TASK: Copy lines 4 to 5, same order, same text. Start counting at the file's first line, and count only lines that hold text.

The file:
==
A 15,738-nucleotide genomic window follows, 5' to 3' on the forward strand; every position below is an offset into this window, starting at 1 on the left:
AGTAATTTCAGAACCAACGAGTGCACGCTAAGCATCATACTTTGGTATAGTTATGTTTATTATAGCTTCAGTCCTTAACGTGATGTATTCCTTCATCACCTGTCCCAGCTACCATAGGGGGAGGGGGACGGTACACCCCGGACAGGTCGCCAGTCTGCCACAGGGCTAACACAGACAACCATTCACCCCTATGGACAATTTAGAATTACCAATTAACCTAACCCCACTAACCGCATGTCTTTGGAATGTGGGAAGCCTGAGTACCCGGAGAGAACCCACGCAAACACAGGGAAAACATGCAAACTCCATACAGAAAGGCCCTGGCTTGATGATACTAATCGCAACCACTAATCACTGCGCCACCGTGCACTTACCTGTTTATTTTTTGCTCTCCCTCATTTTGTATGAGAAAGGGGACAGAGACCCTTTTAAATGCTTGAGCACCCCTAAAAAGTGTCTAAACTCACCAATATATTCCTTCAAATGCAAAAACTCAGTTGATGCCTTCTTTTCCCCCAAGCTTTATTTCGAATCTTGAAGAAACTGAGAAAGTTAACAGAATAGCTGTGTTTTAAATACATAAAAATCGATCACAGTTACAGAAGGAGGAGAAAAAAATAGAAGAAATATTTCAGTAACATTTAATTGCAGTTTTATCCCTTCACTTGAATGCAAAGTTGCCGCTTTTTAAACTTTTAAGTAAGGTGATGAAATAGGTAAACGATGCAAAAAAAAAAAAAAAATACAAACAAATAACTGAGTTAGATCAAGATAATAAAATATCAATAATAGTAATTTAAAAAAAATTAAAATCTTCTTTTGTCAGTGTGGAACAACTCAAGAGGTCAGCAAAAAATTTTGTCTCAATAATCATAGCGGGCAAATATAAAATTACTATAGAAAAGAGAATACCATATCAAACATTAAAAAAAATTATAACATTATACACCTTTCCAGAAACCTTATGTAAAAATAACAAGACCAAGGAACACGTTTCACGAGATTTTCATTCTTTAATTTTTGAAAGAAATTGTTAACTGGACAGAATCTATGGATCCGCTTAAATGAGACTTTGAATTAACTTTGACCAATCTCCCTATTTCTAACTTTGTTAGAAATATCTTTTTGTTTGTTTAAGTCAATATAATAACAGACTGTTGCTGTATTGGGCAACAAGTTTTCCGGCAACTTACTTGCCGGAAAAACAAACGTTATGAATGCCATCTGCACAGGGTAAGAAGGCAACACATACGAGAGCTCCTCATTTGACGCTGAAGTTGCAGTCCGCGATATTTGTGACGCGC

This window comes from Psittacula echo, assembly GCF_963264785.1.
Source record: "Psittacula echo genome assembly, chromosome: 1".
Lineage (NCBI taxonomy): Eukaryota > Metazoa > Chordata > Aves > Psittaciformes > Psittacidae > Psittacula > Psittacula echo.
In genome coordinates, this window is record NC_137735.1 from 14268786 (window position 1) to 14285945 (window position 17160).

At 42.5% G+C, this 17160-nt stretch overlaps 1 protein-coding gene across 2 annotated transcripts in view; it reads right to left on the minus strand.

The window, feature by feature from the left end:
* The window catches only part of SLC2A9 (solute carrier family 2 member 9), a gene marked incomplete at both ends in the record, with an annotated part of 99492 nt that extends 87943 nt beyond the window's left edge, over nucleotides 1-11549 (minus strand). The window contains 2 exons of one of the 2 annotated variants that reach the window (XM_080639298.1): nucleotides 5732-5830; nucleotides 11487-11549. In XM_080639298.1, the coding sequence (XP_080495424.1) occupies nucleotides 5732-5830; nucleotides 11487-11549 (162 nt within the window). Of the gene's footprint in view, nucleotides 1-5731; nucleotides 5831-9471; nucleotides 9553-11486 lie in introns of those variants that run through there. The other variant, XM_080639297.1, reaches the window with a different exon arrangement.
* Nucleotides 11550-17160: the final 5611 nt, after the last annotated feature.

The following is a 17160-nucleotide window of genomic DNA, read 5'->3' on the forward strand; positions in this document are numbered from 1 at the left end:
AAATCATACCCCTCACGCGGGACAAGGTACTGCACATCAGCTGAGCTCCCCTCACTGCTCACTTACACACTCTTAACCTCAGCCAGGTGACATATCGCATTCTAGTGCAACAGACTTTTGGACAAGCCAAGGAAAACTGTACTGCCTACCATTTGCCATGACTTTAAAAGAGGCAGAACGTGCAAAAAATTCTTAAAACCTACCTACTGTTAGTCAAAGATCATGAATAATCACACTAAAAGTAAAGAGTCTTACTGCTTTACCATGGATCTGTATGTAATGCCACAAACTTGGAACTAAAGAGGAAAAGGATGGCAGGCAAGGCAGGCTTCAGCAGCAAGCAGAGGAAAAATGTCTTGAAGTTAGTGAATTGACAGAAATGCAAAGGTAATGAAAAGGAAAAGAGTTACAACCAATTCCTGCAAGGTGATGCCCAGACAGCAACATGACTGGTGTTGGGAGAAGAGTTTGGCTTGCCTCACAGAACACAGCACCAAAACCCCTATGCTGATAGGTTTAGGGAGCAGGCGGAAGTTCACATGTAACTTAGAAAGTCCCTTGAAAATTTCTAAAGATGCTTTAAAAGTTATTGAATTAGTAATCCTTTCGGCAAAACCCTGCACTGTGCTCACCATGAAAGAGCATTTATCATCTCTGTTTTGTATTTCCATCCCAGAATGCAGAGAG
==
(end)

Source record: "Psittacula echo genome assembly, chromosome: 1".
Lineage (NCBI taxonomy): Eukaryota > Metazoa > Chordata > Aves > Psittaciformes > Psittacidae > Psittacula > Psittacula echo.